NEW YORK — Shares ended higher on Wall Street on Tuesday, regaining some of the ground they lost last week in their worst weekly decline since the start of the pandemic. the S&P500 rose 2.4%. It is still 21.5% lower than the January record. The tech-heavy Nasdaq climbed 2.5% and the Dow Jones Industrial Average rose 2.1%. Markets will watch closely Congressional testimony from Federal Reserve Chairman Jerome Powell this week for more clues about the Fed’s thinking about inflation and future rate hikes. The yield on the 10-year Treasury rose to 3.30%.
THIS IS A BREAKING NEWS UPDATE. Following is AP’s earlier story.
NEW YORK (AP) — Stocks rose wide on Wall Street on Tuesday, regaining some of the ground they lost in their worst weekly decline since the start of the pandemic.
the S&P 500 was up 2.7% as of 3:25 PM Eastern, on pace to make up for just under half of the benchmark index’s losses last week. The Dow Jones Industrial Average rose 694 points, or 2.3%, to 30,585 points and the Nasdaq rose 2.8%.
Technology stocks made some of the strongest gains. Apple rose 3.4% and Microsoft rose 2.5%.
Retailers, healthcare companies and banks also made solid profits. Kellogg rose 2.3% after the maker of Frosted Flakes and Rice Krispies said it would be split into three companies. Spirit Airlines rose 8% after JetBlue sweetened its buyout offer for the budget airline.
European markets closed mostly higher, while Asian markets closed mixed overnight. The 10-year Treasury yield rose to 3.30% from 3.23% at the end of Friday. The markets were closed Monday for Juneteenth’s observation.
About 90% of the stocks within the S&P 500 gained ground. However, the index remains mired in a slump, along with every other major index, and is still about 21% lower than the record reached in January. It has posted a weekly loss in 10 of the last 11 weeks.
Stocks are generally sliding as investors adjust to higher interest rates that the Federal Reserve and other central banks are increasingly dishing out. The aggressive rate hikes are part of a plan to dampen record high inflation, but investors are concerned that the Fed risks slowing economic growth too much and triggering a recession.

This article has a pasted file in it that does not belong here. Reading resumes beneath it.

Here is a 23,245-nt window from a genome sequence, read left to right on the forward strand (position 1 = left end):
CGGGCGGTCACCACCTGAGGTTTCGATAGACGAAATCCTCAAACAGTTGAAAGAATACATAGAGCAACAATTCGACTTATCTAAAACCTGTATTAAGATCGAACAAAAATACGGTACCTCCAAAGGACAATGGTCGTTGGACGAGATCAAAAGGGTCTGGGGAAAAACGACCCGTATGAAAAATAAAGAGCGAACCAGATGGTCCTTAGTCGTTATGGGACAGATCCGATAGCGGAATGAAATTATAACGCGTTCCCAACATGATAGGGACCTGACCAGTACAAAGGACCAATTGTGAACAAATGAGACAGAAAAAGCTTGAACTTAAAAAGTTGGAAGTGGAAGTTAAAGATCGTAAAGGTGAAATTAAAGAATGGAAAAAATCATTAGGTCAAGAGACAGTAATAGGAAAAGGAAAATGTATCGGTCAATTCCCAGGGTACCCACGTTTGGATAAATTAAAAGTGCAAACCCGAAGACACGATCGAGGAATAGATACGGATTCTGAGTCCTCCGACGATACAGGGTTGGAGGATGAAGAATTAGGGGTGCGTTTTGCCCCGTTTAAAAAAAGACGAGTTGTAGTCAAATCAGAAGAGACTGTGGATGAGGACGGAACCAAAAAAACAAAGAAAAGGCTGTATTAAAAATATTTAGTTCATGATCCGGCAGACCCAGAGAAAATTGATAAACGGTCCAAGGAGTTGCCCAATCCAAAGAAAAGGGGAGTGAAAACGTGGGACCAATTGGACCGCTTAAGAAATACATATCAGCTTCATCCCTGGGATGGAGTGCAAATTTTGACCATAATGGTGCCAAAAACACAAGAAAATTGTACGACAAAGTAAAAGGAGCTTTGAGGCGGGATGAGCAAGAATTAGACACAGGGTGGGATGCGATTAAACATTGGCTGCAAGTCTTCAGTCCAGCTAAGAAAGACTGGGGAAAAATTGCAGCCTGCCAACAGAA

Inflation and interest rate concerns have been exacerbated by a spike in energy prices following Russia’s invasion of Ukraine. The price of US crude rose 1% on Tuesday to $110.65 a barrel. It is up about 52% for the year. That has taken a bigger bite out of people’s wallets at the gas station and is leading to a slowdown in spending elsewhere.
The ongoing list of concerns has made for an extremely turbulent market. Daily swings between gains and losses are common and major indices have sometimes shifted between sharp gains and losses on an hourly basis.
“In these kinds of markets, you just get more volatility in both directions,” said Ross Mayfield, investment strategist at Baird. “The whole market is made up of the Fed and inflation numbers.”
Last week, the Fed raised its key short-term interest rate three times the usual amount for its biggest hike since 1994. It has also just begun allowing some of the trillions of dollars in bonds it bought during the pandemic to move off its balance sheet. to roll off. That should put upward pressure on longer-term interest rates and is another way central banks are pulling away support previously propped up under the markets to strengthen the economy.
The Fed’s moves are coming amid discouraging signs about the economy, including falling retail spending and sour consumer confidence. The National Association of Realtors reported Tuesday that sales of previously occupied U.S. homes have slowed for the fourth straight month. The housing market, a critical part of the economy, is slowing as home buyers face record high prices and sharply higher home financing costs than a year ago due to a rapid rise in mortgage rates.
Investors will listen closely for clues about the Fed’s plans for possible additional rate hikes when Chairman Jerome Powell speaks before congressional committees this week. The central bank could consider another such mega-rise at its next meeting in July, but Powell has said three-quarters-point increases wouldn’t be common.
Veiga reported from Los Angeles.